Today was a very long day to say the least! I had to be up and at the bus stop at 5 a.m. The walk isn’t too bad but it takes about 15 minutes. In the mix of trying to get ready and out the door I left my eye mask, pillow and blanket for the bus. I can tell you that I will never forget that again! It took us about three hours to get to Parma where we visited a parmigiano reggianno farm and a farm that produced prosciutto!
Our first stop was the cheese farm where we were greeted by the cheese master, Silvia. Her family has been cheese masters for over three generations. To become a cheese master you learn more from experience than you do a textbook. The way DOP parm. cheese is made is by all ingredients coming from the region where it is produced. Italy has four certified DOP regions which Parma and Modena are two of the four. The process starts with part skim milk that is taken from milking the cows at night and letting it sit throughout the night in order for it to naturally separate. Next, they milk the cows in the morning to get the whole milk. Then they combine both milks in copper tub type things. Then they heat the milk until it is curdled and they whisk that around with a spino. After that is pulled from the copper tub and is put into a plastic mold for 24 hours. After that it is placed in a metal mold with a sort of ream of plastic that has a tag of the farm and the products name on it. Once it has sat there for 24 hours it is sat into a pool of water and sea salt for two weeks. Finally once it has been cured in a sense it is placed on a shelf for a minimum of two years. That would be considered fresh. Usually the Italians prefer 24-36 month old cheese.
I mentioned earlier that in order to be DOP all products have to be produced from the region that are used. This includes the cows so Silvia took us to her family’s farm where the cows were located. I should have mentioned this earlier that it is a big deal for Silvia to be a cheese master. Usually the males in the family are cheese masters. However her brothers maintain the cows and such.
(Silvia and her team lifting the finished cheese out of the tub.)
After I became a cheese master myself it was off to the pig farm. We were greeted by a man named Carlos who did not speak a lick of english. His family’s farm is one of only 160 farms in Italy that produce GOP prosciutto. All members of his family are involved in the production of the prosciutto. I have learned that pretty much all farm type trades are usually passed down through generations. Anyways, so the use the back legs of the pig to make prosciutto. It is passed around through four different types of freezers for a minimum of two months. After this process it is put in a warehouse type place and hangs for 14 months. Carlos and his family at the time of our visit had 56,000 hams hanging all around us. I can tell you that I have never smelled a more pungent salt room in my life.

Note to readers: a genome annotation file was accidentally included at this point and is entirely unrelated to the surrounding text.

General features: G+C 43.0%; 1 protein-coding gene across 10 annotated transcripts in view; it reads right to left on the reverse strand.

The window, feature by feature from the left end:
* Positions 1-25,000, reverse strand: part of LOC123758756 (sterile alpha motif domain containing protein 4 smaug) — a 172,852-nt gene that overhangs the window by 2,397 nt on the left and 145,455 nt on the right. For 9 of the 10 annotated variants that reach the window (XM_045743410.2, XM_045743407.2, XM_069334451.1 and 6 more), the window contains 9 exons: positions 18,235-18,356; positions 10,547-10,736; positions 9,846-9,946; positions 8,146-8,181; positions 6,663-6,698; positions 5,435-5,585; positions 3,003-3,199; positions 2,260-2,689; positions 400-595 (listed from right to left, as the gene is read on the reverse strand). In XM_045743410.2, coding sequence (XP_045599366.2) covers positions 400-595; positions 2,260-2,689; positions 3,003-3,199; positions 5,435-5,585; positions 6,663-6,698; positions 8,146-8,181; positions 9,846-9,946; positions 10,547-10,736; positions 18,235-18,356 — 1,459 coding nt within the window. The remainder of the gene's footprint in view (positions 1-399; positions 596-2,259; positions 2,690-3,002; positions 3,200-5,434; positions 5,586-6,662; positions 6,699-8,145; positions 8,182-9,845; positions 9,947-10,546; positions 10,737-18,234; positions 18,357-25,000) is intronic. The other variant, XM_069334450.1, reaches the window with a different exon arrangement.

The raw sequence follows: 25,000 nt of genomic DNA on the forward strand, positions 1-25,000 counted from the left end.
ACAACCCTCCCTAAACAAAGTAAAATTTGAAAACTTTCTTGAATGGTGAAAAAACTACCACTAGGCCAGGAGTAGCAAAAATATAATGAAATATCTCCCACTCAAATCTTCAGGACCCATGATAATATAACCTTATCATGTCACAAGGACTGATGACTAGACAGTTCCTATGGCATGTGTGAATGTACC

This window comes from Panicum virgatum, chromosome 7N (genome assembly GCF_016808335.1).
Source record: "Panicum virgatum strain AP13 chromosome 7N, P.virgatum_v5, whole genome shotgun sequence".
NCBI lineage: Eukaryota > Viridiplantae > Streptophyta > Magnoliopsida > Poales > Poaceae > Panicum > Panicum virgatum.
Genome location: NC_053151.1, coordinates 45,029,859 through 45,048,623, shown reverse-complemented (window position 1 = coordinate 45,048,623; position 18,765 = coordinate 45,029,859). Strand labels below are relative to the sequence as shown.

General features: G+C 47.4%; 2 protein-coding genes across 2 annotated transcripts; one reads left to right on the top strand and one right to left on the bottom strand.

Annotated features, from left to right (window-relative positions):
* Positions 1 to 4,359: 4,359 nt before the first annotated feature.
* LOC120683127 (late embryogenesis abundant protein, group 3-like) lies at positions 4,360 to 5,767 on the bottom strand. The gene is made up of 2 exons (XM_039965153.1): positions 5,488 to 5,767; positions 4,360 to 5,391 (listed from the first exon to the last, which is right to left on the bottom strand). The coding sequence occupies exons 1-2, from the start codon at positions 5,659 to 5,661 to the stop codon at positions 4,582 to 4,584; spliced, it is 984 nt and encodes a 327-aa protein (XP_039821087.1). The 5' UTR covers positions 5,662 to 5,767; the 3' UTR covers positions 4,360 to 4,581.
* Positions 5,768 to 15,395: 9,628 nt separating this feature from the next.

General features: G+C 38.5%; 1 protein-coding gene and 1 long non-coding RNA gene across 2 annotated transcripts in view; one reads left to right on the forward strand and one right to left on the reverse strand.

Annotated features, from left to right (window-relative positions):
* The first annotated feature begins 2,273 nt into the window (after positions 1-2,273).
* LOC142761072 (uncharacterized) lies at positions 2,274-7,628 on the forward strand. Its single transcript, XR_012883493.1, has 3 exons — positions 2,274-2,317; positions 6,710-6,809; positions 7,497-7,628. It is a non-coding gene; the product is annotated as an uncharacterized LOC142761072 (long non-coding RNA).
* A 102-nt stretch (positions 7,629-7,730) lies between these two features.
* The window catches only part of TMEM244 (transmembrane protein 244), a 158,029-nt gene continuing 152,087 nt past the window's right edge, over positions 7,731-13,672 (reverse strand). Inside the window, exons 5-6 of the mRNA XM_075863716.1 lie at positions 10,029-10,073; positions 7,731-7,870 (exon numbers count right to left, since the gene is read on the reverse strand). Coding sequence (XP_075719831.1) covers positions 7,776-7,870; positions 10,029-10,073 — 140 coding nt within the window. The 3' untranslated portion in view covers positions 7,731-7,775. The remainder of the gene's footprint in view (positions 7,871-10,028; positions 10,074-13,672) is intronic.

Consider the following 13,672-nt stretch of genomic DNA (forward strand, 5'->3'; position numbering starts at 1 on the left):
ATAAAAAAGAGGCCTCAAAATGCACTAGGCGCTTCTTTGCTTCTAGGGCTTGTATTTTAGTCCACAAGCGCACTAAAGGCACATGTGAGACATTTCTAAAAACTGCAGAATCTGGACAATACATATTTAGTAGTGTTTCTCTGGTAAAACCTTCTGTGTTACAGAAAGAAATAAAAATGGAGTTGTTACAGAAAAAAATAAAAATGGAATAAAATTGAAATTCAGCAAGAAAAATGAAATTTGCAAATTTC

(My friend Bessie and I) (Voila, cheese)
Once we finished with the tour, Carlos invited us to his family’s caffe for some lunch. Now, I consider myself to be a trooper but after smelling the ham and seeing it all, I had to take a break on the ham. Lunch was pretty awesome and I ended up eating myself into what seemed like a vegetative state. My teacher told me that I may want to go walk around before I got on the bus. This is probably one of the more lower points in my life. So I walked outside and I saw four para-sailors going down the valley. I can’t help but say that I instantly wanted to do it. My teacher told me that Parma was the perfect place for it because there are so many valleys that it is easy to just jump off and cruise on down.
After I regained my composure we were off to Modena to see how real balsamic vinegar is made. We arrived and were greeted by a woman named Paula. She and her family have been in the vinegar business for FIVE generations. Isn’t that nuts? Anyways, she took us upstairs to the attic where the vinegar was sitting. For a balsamic vinegar to be DOP certified it cannot have any additives therefore the only thing they put into their vinegar is white and red grapes. These grapes are grown in Modena and are cooked for two days. Then they are placed in five different barrels made of different types of wood. She said they never throw away these barrels because of the taste they can produce. Her oldest barrel is from 1882 and is worth 70,000 euro. Once the vinegar is placed in the barrels they sit up there for 12 to 25 years. The minimum is 12 years for it to be “tradizionale” balsamic vinegar from Modena. Each bottle that is produced and is certified from here is given an individual number given by the government after production. After she explained everything to us it was time for a tasting of all of the vinegars she produces. I ended up getting the white grape aged five years because it was the twangy/sweetest. I also grabbed the balsamic with sapphron which you can put on omelets and things.
In sum, I basically learned two things from my trip. 1. Know your limits on your eating abilities and 2. Italy produces some of the greatest products and takes great pride in making sure they are up to par.
From a very full American